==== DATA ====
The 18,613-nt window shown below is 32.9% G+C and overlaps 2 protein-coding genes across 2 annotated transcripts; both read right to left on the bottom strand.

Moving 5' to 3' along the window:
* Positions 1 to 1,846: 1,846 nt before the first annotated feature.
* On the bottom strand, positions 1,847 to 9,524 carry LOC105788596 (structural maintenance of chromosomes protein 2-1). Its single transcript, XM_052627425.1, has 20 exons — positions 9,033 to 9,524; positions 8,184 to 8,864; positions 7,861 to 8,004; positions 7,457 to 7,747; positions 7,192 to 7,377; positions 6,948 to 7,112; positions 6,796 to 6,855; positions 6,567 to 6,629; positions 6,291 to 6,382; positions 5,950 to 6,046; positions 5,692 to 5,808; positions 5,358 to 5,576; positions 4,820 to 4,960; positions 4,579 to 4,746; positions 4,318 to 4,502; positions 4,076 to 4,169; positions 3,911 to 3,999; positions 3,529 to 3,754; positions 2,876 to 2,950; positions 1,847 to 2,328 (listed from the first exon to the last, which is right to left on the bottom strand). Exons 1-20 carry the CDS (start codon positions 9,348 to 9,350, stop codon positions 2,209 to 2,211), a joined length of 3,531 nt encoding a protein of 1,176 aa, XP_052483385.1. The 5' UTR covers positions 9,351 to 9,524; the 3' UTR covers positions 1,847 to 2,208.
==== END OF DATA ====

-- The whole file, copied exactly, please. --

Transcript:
The 18,613-nt window shown below is 32.9% G+C and overlaps 2 protein-coding genes across 2 annotated transcripts; both read right to left on the bottom strand.

Moving 5' to 3' along the window:
* Positions 1 to 1,846: 1,846 nt before the first annotated feature.
* On the bottom strand, positions 1,847 to 9,524 carry LOC105788596 (structural maintenance of chromosomes protein 2-1). Its single transcript, XM_052627425.1, has 20 exons — positions 9,033 to 9,524; positions 8,184 to 8,864; positions 7,861 to 8,004; positions 7,457 to 7,747; positions 7,192 to 7,377; positions 6,948 to 7,112; positions 6,796 to 6,855; positions 6,567 to 6,629; positions 6,291 to 6,382; positions 5,950 to 6,046; positions 5,692 to 5,808; positions 5,358 to 5,576; positions 4,820 to 4,960; positions 4,579 to 4,746; positions 4,318 to 4,502; positions 4,076 to 4,169; positions 3,911 to 3,999; positions 3,529 to 3,754; positions 2,876 to 2,950; positions 1,847 to 2,328 (listed from the first exon to the last, which is right to left on the bottom strand). Exons 1-20 carry the CDS (start codon positions 9,348 to 9,350, stop codon positions 2,209 to 2,211), a joined length of 3,531 nt encoding a protein of 1,176 aa, XP_052483385.1. The 5' UTR covers positions 9,351 to 9,524; the 3' UTR covers positions 1,847 to 2,208.